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COLUMN

The First Step is Admitting You Have a Problem

Vivek Rao

With yet another Major League Baseball work stoppage looming on the horizon, the world of sports is abuzz with frustration, anger, and outrage aimed at both the players and the owners, with fans and media alike furious at the possibility of a strike. Yet as the appointed hour draws closer -- the union has vowed to walk out on Aug. 30 if a settlement has not yet been reached -- it is becoming apparent to any true fan of the game that a strike is the only thing left that can save the future of baseball.

At the heart of the crisis currently facing our national pastime is the great divide between the “haves” and “have-nots” of Major League Baseball. As long as teams like the New York Yankees and Boston Red Sox can afford to outspend their competitors, thereby amassing the most talented rosters, small market teams such as the Kansas City Royals and Milwaukee Brewers will continue to suffer, and so will interest in the game. The current dearth of competitive balance plagues the game far more than any steroid controversies or designated hitter rules ever will.

Perhaps baseball fans can take some solace in the fact that current labor negotiations are centered around narrowing the gap between the sport’s rich and not-quite-so rich. Revenue sharing is no doubt the most obvious solution, as it would force teams to contribute some portion of their local earnings to a communal pot, with that money then being distributed among all the teams.

This would prevent teams with massive local media contracts from gaining the upper hand over their less fortunate counterparts. The current labor agreement calls for some amount of revenue sharing, but clearly not enough. While both sides of the dispute believe in increasing revenue sharing, they cannot seem to agree on how much, as players are reluctant to hinder the spending power of the big money owners.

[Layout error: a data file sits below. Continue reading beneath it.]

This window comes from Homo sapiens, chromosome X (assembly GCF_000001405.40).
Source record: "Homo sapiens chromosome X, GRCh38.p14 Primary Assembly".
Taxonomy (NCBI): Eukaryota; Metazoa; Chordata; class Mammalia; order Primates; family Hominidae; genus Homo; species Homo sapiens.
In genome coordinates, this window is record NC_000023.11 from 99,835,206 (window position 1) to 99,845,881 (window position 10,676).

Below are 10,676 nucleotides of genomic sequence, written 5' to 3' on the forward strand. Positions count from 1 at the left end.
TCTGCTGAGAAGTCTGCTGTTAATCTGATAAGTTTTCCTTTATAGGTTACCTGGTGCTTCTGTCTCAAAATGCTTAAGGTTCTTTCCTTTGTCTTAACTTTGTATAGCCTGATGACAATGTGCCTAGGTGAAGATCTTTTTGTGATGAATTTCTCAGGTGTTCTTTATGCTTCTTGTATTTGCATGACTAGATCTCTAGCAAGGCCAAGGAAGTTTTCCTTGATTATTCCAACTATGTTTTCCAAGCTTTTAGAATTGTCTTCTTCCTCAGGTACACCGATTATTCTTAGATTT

The other primary point of contention is the luxury tax, which is essentially an alternate manifestation of a salary cap. A luxury tax only goes into effect on portions of a payroll above a certain cap, causing wealthier teams to think twice about spending inordinate amounts of money on players’ salaries. Not surprisingly, the players and owners are miles apart on this issue, with the union adamant in its objections to a luxury tax, while most owners feel it is a necessary component of the financial structure of the game. At last check, the two sides were $30-40 million apart in their proposed luxury tax caps, with the players’ proposal affecting only one team.

In the end, baseball may very well be incurable. The owners’ proposals are clearly the more logical, and their plans for revenue sharing, a luxury tax, and a host of other minor issues would almost certainly improve the standard of the game and inject some enthusiasm and interest into younger fans (as of today, Major League Baseball’s fan base is the oldest of America’s four major professional sports). The players’ union, meanwhile, clearly does not rate competitive balance as being as important as salaries on its list of priorities. Union head Donald Fehr, who affects his industry as few other labor chiefs can, appears to lack the long-term vision needed to preserve interest in the sport.